O God! You like everything that exists, and You dislike none of your works, for it is not in hatred You have established and created all things. You are merciful to all, because all are Yours, O God, the lover of souls! These are the terms, full of condescension and love, by which You desired to inspire your creatures with confidence; these the prayers You dictated to the Prophets under the law of fear. What, therefore, shall we not be permitted to say under the law of love? If you love souls with so singular affection, how should they not love one another! Thus, my Lord, to effect this admirable union of hearts, You invite them to the same table, feed them with the same Bread, present them with the same Drink; behold You give them Yourself, and thus enable them to love one another with the very Heart that commands this reciprocal affection, with the Heart that loves all in general and each in particular. And after this donation of Yourself, the authority of Your word confirms the admirable end of your gifts; You have given them a new commandment, the commandment of love. They must love one another as You, their God, have loved them. They must be one family, completely united, not like human families or the unions of the world, but like the union of God Himself. This You ask the F ather, You, Who cannot meet a refusal, by these wonderful words - "That they may be one, as We also are." Woe to you, O Christians! if you love not each other, if you annul by your divisions the last prayer of your God, about to die for you!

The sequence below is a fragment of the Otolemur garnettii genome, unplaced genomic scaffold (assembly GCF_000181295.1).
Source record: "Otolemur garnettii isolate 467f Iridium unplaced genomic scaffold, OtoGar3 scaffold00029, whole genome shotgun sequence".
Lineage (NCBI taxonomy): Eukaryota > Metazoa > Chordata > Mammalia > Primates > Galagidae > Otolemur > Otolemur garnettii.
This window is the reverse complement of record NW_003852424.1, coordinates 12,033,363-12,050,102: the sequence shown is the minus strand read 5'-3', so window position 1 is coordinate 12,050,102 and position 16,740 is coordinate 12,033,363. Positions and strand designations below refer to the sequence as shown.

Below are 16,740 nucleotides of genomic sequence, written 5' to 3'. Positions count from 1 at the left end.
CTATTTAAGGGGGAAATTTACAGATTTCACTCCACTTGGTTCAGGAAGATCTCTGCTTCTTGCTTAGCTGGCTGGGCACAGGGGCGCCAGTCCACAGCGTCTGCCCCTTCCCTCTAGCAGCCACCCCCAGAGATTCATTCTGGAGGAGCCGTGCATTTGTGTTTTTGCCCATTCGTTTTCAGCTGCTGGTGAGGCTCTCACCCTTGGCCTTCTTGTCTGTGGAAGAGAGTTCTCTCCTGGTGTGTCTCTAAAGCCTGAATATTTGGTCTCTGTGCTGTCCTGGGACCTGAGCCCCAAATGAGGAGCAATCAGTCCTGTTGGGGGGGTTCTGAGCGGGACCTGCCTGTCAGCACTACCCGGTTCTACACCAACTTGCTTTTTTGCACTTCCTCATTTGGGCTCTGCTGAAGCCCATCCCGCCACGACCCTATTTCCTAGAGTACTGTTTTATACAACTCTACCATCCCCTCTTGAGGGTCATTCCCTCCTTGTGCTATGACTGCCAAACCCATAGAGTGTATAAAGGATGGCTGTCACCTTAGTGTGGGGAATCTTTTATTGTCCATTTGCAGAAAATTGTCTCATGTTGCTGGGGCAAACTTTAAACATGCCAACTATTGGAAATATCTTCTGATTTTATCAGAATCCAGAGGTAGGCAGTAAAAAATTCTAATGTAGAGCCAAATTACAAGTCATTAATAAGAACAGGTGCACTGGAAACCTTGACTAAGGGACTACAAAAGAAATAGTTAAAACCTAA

Mary, O you who have given, delivered up this well-beloved Son of the Eternal Father and your own to death, unite in your Heart, pierced with the sword of grief for us, unite friend and enemy believer and unbeliever, Catholic and heretic, that there may be but one fold and one Shepherd.
- taken from The Month of May Consecrated to the Glory of the Mother of God, The Queen of Heaven